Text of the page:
In the past six years, since the Court of Appeal released them, the men have been given two interim payments totalling pounds 200,000. Lawyers are still arguing over the final settlement, which should include elements for loss of past and future earnings and damages for the men's appalling treatment. Earlier this year, the Home Office made a "final offer" but Sir David said it was still open for negotiation when it was challenged in the courts by Gerry Hunter.
And there the matter rested, apparently becalmed, until yesterday when the men pledged to camp out on the steps of Jack Straw's office until the Home Secretary agrees to meet them.
The interim payments sound like a lot of money, but they were gone in the blink of an eye. The men dared not resettle in Birmingham, so most of them had to splash out pounds 100,000 immediately for somewhere to live in London.
Then there were the binges, the admitted squandering. "I kept buying presents for my family," says Paddy Hill. "I had these enormous feelings of guilt. I had been away from my children for 16 years. What do you do when your grandchild runs away because she doesn't know you? I suppose I tried to buy their love."
In the meantime, Hugh Callaghan, Paddy Hill, Billy Power, Gerry Hunter, Richard McIlkenny, and Johnny Walker have all suffered anxiety, depression, panic attacks and financial hardship. All their relationships have been put under enormous strain. Only Richard McIlkenny remained living with and married to his original wife. Billy Power divorced his wife and, happily, remarried; Hugh Callaghan, 67, is still married to Eileen, but they live separately.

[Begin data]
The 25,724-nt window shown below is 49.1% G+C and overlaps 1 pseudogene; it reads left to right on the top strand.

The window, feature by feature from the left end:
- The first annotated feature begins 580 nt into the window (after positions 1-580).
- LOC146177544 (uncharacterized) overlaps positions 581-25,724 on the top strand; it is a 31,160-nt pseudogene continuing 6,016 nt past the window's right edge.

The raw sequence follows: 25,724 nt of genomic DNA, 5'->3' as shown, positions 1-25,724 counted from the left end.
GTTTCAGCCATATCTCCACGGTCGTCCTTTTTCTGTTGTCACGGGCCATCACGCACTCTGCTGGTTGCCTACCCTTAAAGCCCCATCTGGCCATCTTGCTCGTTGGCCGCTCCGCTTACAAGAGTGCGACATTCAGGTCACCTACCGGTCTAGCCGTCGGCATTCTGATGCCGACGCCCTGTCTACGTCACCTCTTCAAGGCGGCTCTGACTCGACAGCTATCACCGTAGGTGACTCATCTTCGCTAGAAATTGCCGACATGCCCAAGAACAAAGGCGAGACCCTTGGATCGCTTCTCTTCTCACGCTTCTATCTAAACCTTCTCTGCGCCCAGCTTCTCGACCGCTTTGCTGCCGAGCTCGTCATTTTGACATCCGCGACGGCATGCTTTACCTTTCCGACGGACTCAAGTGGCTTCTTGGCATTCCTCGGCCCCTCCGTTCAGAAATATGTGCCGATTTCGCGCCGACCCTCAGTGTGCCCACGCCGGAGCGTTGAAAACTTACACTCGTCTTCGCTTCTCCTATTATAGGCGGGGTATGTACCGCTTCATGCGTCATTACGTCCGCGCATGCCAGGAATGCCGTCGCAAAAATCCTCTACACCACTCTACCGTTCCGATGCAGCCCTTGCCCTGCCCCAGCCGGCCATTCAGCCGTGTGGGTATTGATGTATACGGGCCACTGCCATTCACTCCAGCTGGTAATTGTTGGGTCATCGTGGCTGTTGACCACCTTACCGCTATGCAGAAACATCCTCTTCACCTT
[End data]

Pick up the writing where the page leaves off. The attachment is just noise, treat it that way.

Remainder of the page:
"We aren't formally separated or anything," he says. "But she has lived in Birmingham since 1949 and needs to be close to her doctor and family. [She has undergone major heart surgery.] I would feel anxious for her and for my daughter, Geraldine, and my two grandchildren if I moved back. People look at you when you walk down the street or in the park, and you think: `Oh, no. The Birmingham Six. They recognise me ...'"
When the men were released, they were offered no counselling, no help to resettle, no support from the state apart from their interim payments. As their money ran out, they have subsequently discovered that they are not entitled to benefits, because no National Insurance contributions were paid during the 16 years they were in prison.